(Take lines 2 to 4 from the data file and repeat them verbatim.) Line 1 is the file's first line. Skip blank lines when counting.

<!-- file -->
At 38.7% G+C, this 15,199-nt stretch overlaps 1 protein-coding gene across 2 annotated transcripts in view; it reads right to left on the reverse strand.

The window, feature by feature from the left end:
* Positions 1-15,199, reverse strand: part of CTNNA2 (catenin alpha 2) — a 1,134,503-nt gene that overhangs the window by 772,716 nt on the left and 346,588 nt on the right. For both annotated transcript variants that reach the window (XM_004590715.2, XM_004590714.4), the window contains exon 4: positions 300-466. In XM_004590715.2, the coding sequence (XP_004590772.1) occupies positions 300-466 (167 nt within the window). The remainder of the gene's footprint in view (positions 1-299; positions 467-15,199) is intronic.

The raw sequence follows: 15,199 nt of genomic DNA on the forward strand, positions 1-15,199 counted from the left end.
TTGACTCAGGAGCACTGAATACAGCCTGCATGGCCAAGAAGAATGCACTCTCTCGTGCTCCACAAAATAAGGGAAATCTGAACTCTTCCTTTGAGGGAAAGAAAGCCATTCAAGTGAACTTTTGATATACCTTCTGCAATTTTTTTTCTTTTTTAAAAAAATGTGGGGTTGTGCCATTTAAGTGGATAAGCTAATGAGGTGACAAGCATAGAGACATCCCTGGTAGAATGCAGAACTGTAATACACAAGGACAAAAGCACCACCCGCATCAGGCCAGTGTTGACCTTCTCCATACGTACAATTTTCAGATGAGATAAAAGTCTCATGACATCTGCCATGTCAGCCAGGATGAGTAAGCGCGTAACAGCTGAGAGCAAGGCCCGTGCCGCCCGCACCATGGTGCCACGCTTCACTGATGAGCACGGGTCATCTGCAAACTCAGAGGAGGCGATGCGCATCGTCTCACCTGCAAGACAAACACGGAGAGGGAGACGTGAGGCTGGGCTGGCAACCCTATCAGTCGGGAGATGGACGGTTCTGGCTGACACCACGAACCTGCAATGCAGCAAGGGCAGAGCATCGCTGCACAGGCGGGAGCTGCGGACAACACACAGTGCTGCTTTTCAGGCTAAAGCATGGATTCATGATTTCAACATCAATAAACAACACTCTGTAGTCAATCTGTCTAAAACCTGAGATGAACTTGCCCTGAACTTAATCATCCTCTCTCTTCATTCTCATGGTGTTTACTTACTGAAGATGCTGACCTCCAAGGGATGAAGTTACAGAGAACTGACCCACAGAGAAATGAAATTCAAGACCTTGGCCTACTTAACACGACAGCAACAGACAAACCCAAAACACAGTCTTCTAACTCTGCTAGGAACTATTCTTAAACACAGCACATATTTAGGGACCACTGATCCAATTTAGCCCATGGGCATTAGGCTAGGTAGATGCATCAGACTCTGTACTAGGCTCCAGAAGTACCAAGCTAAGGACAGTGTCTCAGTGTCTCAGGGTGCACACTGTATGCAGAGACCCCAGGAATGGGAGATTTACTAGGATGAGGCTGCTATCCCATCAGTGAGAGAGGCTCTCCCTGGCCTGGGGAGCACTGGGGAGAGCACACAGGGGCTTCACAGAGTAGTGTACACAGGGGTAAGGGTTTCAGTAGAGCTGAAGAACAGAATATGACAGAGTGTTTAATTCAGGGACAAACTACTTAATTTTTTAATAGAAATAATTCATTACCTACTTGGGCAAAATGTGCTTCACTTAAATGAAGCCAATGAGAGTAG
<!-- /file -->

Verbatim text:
The window, feature by feature from the left end:
* Positions 1-15,199, reverse strand: part of CTNNA2 (catenin alpha 2) — a 1,134,503-nt gene that overhangs the window by 772,716 nt on the left and 346,588 nt on the right. For both annotated transcript variants that reach the window (XM_004590715.2, XM_004590714.4), the window contains exon 4: positions 300-466. In XM_004590715.2, the coding sequence (XP_004590772.1) occupies positions 300-466 (167 nt within the window). The remainder of the gene's footprint in view (positions 1-299; positions 467-15,199) is intronic.

The raw sequence follows: 15,199 nt of genomic DNA on the forward strand, positions 1-15,199 counted from the left end.